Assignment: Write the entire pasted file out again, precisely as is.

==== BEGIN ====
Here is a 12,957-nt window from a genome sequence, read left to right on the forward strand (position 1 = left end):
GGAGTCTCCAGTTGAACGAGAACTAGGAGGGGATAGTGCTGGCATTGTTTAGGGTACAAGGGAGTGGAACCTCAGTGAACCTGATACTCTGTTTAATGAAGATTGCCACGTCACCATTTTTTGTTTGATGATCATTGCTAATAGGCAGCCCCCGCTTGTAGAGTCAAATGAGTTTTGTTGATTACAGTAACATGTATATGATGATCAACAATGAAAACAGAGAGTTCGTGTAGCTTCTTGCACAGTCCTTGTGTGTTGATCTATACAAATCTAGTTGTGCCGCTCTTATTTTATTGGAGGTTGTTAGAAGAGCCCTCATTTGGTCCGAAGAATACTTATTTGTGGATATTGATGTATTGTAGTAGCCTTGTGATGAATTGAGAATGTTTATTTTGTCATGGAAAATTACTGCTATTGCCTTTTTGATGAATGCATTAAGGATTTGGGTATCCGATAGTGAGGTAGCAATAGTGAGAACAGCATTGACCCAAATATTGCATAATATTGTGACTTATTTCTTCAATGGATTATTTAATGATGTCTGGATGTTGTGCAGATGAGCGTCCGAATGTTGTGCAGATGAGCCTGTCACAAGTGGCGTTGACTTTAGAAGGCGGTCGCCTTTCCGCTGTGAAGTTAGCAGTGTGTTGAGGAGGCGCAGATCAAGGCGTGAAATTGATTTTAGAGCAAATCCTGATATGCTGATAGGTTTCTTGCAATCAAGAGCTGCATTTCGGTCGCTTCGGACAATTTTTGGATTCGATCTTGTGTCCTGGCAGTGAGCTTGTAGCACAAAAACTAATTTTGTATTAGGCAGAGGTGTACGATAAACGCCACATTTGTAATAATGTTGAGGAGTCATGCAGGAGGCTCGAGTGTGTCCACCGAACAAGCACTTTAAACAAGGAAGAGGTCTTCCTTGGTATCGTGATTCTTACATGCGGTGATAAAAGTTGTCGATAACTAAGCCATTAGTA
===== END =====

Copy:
Here is a 12,957-nt window from a genome sequence, read left to right on the forward strand (position 1 = left end):
GGAGTCTCCAGTTGAACGAGAACTAGGAGGGGATAGTGCTGGCATTGTTTAGGGTACAAGGGAGTGGAACCTCAGTGAACCTGATACTCTGTTTAATGAAGATTGCCACGTCACCATTTTTTGTTTGATGATCATTGCTAATAGGCAGCCCCCGCTTGTAGAGTCAAATGAGTTTTGTTGATTACAGTAACATGTATATGATGATCAACAATGAAAACAGAGAGTTCGTGTAGCTTCTTGCACAGTCCTTGTGTGTTGATCTATACAAATCTAGTTGTGCCGCTCTTATTTTATTGGAGGTTGTTAGAAGAGCCCTCATTTGGTCCGAAGAATACTTATTTGTGGATATTGATGTATTGTAGTAGCCTTGTGATGAATTGAGAATGTTTATTTTGTCATGGAAAATTACTGCTATTGCCTTTTTGATGAATGCATTAAGGATTTGGGTATCCGATAGTGAGGTAGCAATAGTGAGAACAGCATTGACCCAAATATTGCATAATATTGTGACTTATTTCTTCAATGGATTATTTAATGATGTCTGGATGTTGTGCAGATGAGCGTCCGAATGTTGTGCAGATGAGCCTGTCACAAGTGGCGTTGACTTTAGAAGGCGGTCGCCTTTCCGCTGTGAAGTTAGCAGTGTGTTGAGGAGGCGCAGATCAAGGCGTGAAATTGATTTTAGAGCAAATCCTGATATGCTGATAGGTTTCTTGCAATCAAGAGCTGCATTTCGGTCGCTTCGGACAATTTTTGGATTCGATCTTGTGTCCTGGCAGTGAGCTTGTAGCACAAAAACTAATTTTGTATTAGGCAGAGGTGTACGATAAACGCCACATTTGTAATAATGTTGAGGAGTCATGCAGGAGGCTCGAGTGTGTCCACCGAACAAGCACTTTAAACAAGGAAGAGGTCTTCCTTGGTATCGTGATTCTTACATGCGGTGATAAAAGTTGTCGATAACTAAGCCATTAGTA